It is a sunny afternoon in late December 1957 and as the shadows lengthen, so the excitement grows among the youngest inhabitants of Abu Dhabi.
The occasion is a birthday party. And not just any anniversary, but "Deborah's Christmas," an established part of the town's social scene, admittedly in those times not as diverse as it is today.
Deborah Hillyard is 4 years old today, December 21, and everyone, including these young men of the town, is invited to join in the celebrations, which come just a few days before Christians celebrate the birth of Jesus.
This photograph captures a group of happy guests, most of whom will now be in their 60s and 70s. Some are obviously in their best kanduras. Others may come from humbler backgrounds. None have shoes. All were welcome.
The photo was discovered earlier this year. It was taken by Roderic Fenwick Owen, a British writer who visited Abu Dhabi as a friend of Deborah's parents.
Owen died last year, with this image unearthed during research into his papers. And not just one image. In a box was a short reel of film, shot in colour and showing not only scenes of the same birthday party, but also unique footage of Abu Dhabi in the time before the oil.
Before the Oil also happens to be the title of a memoir written by Deborah's mother, Susan Hillyard, whose husband, Tim, was in charge of offshore oil exploration in the emirate. The Hillyards moved to Abu Dhabi in 1954, the first western expatriates to live here.
An account of the party is given in Before the Oil, now out of print. The last two parties had attracted large numbers of children, so, taking a trip to Bahrain earlier in the month, Mrs Hillyard was able to stock up with supplies.
Visiting an Indian-owned store in Manama, the proprietor was astonished at the quantity of cakes and sweet goods being ordered.
On being told it would have to feed around 100 children, the shopkeeper was confused, assuming the party was for expatriates and wondering why so many westerners had suddenly arrived in Abu Dhabi.
"These are the children of the town," Mrs Hillyard explained, adding that: "His mouth dropped open" and that the shopkeeper added some lollipops and "another big Christmas cake with my compliments."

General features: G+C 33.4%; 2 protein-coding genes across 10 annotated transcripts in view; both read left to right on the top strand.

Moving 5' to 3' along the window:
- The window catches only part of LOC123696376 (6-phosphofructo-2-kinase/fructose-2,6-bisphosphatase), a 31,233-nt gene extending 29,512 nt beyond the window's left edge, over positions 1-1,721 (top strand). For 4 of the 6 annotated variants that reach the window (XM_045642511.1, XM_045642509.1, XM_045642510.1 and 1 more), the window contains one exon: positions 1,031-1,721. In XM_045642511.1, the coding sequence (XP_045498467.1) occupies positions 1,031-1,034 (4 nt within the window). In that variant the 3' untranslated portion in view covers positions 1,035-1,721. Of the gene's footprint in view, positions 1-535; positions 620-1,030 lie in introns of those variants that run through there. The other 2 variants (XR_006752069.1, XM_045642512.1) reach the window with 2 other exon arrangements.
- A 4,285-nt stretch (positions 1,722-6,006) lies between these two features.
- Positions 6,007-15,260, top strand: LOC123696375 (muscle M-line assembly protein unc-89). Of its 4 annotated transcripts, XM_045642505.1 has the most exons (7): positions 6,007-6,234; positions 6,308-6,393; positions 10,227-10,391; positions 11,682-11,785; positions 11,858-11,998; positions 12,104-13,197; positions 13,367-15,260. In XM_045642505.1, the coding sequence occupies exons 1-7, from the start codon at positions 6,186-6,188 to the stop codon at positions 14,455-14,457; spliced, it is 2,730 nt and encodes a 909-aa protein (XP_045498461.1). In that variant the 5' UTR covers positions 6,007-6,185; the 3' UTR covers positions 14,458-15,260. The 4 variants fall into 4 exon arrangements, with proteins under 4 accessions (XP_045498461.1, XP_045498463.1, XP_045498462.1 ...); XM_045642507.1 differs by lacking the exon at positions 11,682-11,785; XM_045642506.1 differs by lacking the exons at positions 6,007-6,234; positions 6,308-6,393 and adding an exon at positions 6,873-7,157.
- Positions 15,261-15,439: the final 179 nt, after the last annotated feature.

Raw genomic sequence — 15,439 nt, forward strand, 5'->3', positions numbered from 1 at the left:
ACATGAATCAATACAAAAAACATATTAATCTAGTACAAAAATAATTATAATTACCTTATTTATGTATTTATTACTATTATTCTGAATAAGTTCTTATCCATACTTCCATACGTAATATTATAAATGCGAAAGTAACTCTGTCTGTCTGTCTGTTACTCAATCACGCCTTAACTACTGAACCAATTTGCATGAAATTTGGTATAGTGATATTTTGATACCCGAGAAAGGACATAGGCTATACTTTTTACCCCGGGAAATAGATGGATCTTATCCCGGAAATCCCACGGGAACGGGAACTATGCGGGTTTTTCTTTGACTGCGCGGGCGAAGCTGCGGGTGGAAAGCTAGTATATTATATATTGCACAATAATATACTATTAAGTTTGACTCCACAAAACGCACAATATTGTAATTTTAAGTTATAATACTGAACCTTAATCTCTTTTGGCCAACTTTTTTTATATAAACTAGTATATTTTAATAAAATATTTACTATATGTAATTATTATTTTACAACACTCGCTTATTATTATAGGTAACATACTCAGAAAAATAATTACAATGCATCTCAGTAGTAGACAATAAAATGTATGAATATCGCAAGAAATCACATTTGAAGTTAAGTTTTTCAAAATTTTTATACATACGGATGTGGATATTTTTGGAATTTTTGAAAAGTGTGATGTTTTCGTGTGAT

The Hillyards lived a short distance from the main town, near what it is now Capital Garden Park and 3rd Street. The house had been purpose built, and had electricity and limited air conditioning, almost unimagined comforts in those times. It was also close to the sea. Today, land reclamation means the plot is several hundred meters inland from the Corniche.
On the day of the party, "the morning was spent blowing up balloons and doing last minute preparations," Mrs Hillyard wrote. Later the driver of one of the oil company's Commer lorries drove to the centre of town "where he beat on one of the wheel hubs with a tyre jack and shouted 'Deborah's Christmas, Deborah's Christmas'. When the lorry could hold no more, about 80 at a guess, it began its slow trundle behind the palm trees at the back of the town, where the going was slightly firmer, towards our house."
Soon the desert around the house was thick with children, perhaps as many as 200. The film shows a version of the game Grandmother's Footsteps, with Deborah in her best pink party dress as the centre of attention.
In her diary, Mrs Hillyard noted that Deborah "has done very well with presents, the boys had fashioned a helicopter and a silk dress from Old John [a company servant], cream silk with tallis work." At the end, the children were given a balloon or lollipop to take home.
Half a century later, Deborah still recalls her Abu Dhabi birthdays, with one of her earliest memories at the age of 3 "in a pink flouncy dress" playing pass the parcel "in a large circle on the floor of the dining room."
Her mother now lives in the United Kingdom but is still remembered by many in Abu Dhabi. It was Sheikh Zayed who encouraged her to write the memoir.
Deborah recalls a visit back to the city with her mother in 2007. She was greeted by Sheikh Nahyan bin Mubarak, the Minister of Higher Education, with whom she had played as a child.
"Sheikh Nahyan asked me what I wanted to do, and feeling the Abu Dhabi sand underfoot and between my toes was one of them," she recalls.
Mrs Hillyard's diary entry from December 21, 1957 notes that the children "all shouted 'Eidcum Mubarak ya Deborah'." As the lorry load of guests departed, her daughter turned to her mother and asked plaintively, "But where are all my dear friends going?"
The answer is that they are all still here.